Elizabeth summoned her last parliament to meet at Westminster a the 27th of October 1601. She opened it in person with all the pomp and circumstance that the opening of Parliament has to this day. But Elizabeth was already 69 and in the 44th year of her reign. It has been recorded that she was actually sinking to the ground beneath the weight of the royal robes when the nearest nobleman caught and supported her in his arms. She completed the fatiguing ceremony "with her usual dignity and grace." The session was dominated by the question of monopolies. These vested the sole right to sell or issue licences for the sale of basic commodities in the hands of a courtier, or even a lady of the bedchamber. The aging queen recognised both the abuse and the fact that she herself was in the hands of her servants. When she closed the parliament on November 30th she made a speech on what it was to be a monarch in the modern times. This came to be known as the "Golden Speech" because those who heard it deemed it worthy of been written in gold. The 140 members of parliament, led by Mr. Speaker Crooke, knelt before Elizabeth, fully conscious of the fact that his would be her last speech to her Parliament.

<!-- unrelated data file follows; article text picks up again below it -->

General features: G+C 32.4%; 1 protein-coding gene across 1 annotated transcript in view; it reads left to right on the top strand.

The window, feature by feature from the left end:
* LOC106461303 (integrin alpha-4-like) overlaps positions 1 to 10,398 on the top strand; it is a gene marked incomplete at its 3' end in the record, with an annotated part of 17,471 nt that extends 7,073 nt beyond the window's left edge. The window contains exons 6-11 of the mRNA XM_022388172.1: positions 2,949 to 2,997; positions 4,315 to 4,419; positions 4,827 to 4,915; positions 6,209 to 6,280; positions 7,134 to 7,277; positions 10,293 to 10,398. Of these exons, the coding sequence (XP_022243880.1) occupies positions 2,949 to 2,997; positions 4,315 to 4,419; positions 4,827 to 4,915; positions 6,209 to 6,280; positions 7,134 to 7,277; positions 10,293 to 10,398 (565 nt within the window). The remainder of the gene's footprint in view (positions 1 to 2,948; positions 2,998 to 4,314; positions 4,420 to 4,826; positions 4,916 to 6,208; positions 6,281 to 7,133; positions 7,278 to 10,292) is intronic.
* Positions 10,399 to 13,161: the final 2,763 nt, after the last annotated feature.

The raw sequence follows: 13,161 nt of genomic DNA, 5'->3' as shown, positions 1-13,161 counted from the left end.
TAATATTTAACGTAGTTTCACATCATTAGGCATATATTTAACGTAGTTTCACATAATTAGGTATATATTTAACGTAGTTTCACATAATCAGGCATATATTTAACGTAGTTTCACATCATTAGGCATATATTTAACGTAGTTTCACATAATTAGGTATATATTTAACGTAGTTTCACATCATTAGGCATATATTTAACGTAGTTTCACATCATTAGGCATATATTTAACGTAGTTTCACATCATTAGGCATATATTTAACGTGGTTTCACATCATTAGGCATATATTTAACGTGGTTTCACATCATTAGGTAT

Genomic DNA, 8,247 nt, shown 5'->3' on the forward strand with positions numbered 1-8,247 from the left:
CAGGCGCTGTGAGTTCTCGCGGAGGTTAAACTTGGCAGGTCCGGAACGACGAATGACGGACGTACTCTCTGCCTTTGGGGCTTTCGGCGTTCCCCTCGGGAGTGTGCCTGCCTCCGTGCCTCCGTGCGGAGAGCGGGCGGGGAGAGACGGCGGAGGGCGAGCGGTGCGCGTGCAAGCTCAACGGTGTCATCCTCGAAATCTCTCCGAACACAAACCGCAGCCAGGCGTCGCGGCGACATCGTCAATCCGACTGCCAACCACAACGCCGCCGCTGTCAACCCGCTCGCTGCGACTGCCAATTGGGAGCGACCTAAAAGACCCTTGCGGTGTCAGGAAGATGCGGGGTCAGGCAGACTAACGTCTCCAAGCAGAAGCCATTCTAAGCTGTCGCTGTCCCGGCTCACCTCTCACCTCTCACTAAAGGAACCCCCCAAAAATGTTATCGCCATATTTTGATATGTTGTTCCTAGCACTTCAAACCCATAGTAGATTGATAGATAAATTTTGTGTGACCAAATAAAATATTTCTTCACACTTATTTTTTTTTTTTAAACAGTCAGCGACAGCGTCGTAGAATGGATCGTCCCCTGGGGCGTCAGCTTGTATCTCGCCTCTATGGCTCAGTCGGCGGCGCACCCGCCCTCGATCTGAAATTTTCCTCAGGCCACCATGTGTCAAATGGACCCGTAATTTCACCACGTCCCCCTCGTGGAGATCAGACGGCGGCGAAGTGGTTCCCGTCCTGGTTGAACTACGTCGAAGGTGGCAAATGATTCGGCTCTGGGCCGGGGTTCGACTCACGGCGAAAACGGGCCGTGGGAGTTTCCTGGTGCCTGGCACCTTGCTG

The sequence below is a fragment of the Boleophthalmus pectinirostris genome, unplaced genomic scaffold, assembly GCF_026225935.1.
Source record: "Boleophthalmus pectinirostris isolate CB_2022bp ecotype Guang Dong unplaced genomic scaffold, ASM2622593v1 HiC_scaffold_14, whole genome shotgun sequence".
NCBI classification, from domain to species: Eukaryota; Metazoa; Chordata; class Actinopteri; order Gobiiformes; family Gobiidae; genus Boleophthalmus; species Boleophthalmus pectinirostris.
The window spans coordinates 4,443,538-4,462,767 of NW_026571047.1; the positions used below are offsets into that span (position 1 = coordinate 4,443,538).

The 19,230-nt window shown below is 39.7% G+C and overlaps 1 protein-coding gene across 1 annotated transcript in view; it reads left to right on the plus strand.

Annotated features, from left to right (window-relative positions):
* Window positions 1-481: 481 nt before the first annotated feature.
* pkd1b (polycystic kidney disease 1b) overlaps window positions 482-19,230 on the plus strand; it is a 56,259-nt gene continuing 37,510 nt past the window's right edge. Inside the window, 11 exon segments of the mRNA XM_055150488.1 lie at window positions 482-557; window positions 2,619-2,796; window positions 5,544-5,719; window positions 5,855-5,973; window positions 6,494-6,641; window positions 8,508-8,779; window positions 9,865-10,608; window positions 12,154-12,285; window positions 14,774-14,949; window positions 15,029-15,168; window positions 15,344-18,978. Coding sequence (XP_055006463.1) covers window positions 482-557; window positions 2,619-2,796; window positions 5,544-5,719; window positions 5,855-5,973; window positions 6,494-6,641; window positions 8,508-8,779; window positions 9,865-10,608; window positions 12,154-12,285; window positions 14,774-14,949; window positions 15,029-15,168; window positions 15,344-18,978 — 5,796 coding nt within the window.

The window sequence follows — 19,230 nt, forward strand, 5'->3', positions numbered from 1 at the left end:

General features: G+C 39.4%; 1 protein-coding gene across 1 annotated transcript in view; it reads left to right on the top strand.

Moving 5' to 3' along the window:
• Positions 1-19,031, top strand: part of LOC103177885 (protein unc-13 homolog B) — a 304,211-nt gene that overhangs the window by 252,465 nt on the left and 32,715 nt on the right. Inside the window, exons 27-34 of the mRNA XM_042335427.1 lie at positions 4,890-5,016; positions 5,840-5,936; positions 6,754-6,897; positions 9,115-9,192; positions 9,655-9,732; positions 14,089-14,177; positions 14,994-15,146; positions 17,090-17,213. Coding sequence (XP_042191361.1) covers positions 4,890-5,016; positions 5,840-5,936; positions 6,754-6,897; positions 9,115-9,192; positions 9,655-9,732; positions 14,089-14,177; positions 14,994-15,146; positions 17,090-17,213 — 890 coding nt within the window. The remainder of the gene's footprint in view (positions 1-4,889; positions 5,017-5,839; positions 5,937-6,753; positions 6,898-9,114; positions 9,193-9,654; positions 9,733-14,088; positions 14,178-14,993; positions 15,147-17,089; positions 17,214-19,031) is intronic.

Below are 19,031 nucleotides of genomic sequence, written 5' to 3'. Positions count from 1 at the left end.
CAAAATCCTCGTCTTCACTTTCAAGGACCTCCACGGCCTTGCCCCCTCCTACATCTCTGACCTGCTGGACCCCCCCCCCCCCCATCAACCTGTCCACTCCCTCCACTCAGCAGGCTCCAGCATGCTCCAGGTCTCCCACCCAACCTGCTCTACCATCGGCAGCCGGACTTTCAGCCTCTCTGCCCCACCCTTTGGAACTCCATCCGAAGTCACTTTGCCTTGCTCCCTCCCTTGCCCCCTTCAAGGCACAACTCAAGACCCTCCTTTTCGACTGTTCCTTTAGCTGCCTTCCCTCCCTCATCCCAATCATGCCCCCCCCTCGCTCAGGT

The Great Elizabeth
"Mr.Speaker, we perceive your coming is to present thanks unto us. Know I accept them with no less joy than your loves can have desire to offer such a present, and do more esteem it than any treasure, or riches; for those we know how to prize, but loyalty, love, and thanks I account them invaluable; and though God hath raised me high, yet this I account the glory of my crown, that I have reigned with your loves. This makes that I do not so much rejoice that God hath made me to be a queen, as to be a queen over so thankful a people, and to be the means under God to conserve you in safety, and preserve you from danger, yea, to be the instrument to deliver you from dishonour, from shame, and from infamy, to keep you from out of servitude, and from slavery under our enemies, and cruel tyranny, and vile oppression intended against us; for the better understanding whereof, we take very acceptable their intended helps, and chiefly in that it manifested your loves and largeness of hearts to your sovereign. Of myself I must say this, I never was any greedy scraping grasper, nor a strict fast-holding prince, nor yet a waster, my heart was never set upon any worldly goods, but only for my subjects' good. What you do bestow on me I will not hoard up, but receive it to bestow on you again; yea mine own properties I account yours to be expended for your good, and your eyes shall see the bestowing of it for your welfare.
Mr. Speaker, I would wish you and the rest to stand up, for I fear I shall yet trouble you with longer speech.
Mr. Speaker, you give me thanks, I am more to thank you, and I charge you thank them of the Lower House from me; for had I not received knowledge from you, I might a' fallen into the lapse of an error, only for want of true information.
Since I was Queen, yet did I never put my pen to any grant but upon pretext and semblance made me, that it was for the good and avail of my subjects generally, though a private profit to some of my ancient servants, who have deserved well; but that my grants shall be made grievances to my people, an oppressions, to be privileged under colour of our patents, our princely dignity will not suffer it.